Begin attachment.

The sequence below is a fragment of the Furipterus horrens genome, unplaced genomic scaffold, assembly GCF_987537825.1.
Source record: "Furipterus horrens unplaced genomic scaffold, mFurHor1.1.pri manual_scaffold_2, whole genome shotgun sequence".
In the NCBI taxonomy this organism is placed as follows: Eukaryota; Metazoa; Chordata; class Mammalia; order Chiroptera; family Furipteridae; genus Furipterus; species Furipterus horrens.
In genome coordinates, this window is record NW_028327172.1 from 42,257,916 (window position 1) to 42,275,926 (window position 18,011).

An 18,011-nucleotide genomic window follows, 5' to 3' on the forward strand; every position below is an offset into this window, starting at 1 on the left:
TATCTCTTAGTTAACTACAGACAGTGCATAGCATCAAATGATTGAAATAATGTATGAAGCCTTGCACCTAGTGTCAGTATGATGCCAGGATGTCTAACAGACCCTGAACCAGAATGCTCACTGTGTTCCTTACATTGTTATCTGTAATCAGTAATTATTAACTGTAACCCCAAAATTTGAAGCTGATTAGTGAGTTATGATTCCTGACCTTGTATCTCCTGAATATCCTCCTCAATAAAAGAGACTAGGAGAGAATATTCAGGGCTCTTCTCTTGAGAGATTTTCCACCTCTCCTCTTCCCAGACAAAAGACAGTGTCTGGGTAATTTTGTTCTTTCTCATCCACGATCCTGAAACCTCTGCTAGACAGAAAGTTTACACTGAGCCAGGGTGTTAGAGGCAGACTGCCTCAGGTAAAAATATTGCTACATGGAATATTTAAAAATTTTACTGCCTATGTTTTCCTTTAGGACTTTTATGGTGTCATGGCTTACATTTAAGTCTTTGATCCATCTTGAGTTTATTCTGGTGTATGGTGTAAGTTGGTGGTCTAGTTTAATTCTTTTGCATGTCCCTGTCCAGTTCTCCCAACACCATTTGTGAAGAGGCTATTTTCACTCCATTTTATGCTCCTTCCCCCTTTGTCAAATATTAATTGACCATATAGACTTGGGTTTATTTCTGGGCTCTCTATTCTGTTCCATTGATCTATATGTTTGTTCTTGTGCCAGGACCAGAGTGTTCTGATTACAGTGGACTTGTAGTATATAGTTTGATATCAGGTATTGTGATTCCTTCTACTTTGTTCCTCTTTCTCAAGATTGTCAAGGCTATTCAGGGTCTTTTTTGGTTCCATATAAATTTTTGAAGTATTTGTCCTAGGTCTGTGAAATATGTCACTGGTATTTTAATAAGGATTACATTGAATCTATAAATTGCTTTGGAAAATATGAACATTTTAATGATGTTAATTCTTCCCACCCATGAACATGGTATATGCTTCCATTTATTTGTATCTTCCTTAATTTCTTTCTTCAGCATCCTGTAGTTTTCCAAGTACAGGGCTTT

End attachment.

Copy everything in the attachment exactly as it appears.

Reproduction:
The sequence below is a fragment of the Furipterus horrens genome, unplaced genomic scaffold, assembly GCF_987537825.1.
Source record: "Furipterus horrens unplaced genomic scaffold, mFurHor1.1.pri manual_scaffold_2, whole genome shotgun sequence".
In the NCBI taxonomy this organism is placed as follows: Eukaryota; Metazoa; Chordata; class Mammalia; order Chiroptera; family Furipteridae; genus Furipterus; species Furipterus horrens.
In genome coordinates, this window is record NW_028327172.1 from 42,257,916 (window position 1) to 42,275,926 (window position 18,011).

An 18,011-nucleotide genomic window follows, 5' to 3' on the forward strand; every position below is an offset into this window, starting at 1 on the left:
TATCTCTTAGTTAACTACAGACAGTGCATAGCATCAAATGATTGAAATAATGTATGAAGCCTTGCACCTAGTGTCAGTATGATGCCAGGATGTCTAACAGACCCTGAACCAGAATGCTCACTGTGTTCCTTACATTGTTATCTGTAATCAGTAATTATTAACTGTAACCCCAAAATTTGAAGCTGATTAGTGAGTTATGATTCCTGACCTTGTATCTCCTGAATATCCTCCTCAATAAAAGAGACTAGGAGAGAATATTCAGGGCTCTTCTCTTGAGAGATTTTCCACCTCTCCTCTTCCCAGACAAAAGACAGTGTCTGGGTAATTTTGTTCTTTCTCATCCACGATCCTGAAACCTCTGCTAGACAGAAAGTTTACACTGAGCCAGGGTGTTAGAGGCAGACTGCCTCAGGTAAAAATATTGCTACATGGAATATTTAAAAATTTTACTGCCTATGTTTTCCTTTAGGACTTTTATGGTGTCATGGCTTACATTTAAGTCTTTGATCCATCTTGAGTTTATTCTGGTGTATGGTGTAAGTTGGTGGTCTAGTTTAATTCTTTTGCATGTCCCTGTCCAGTTCTCCCAACACCATTTGTGAAGAGGCTATTTTCACTCCATTTTATGCTCCTTCCCCCTTTGTCAAATATTAATTGACCATATAGACTTGGGTTTATTTCTGGGCTCTCTATTCTGTTCCATTGATCTATATGTTTGTTCTTGTGCCAGGACCAGAGTGTTCTGATTACAGTGGACTTGTAGTATATAGTTTGATATCAGGTATTGTGATTCCTTCTACTTTGTTCCTCTTTCTCAAGATTGTCAAGGCTATTCAGGGTCTTTTTTGGTTCCATATAAATTTTTGAAGTATTTGTCCTAGGTCTGTGAAATATGTCACTGGTATTTTAATAAGGATTACATTGAATCTATAAATTGCTTTGGAAAATATGAACATTTTAATGATGTTAATTCTTCCCACCCATGAACATGGTATATGCTTCCATTTATTTGTATCTTCCTTAATTTCTTTCTTCAGCATCCTGTAGTTTTCCAAGTACAGGGCTTT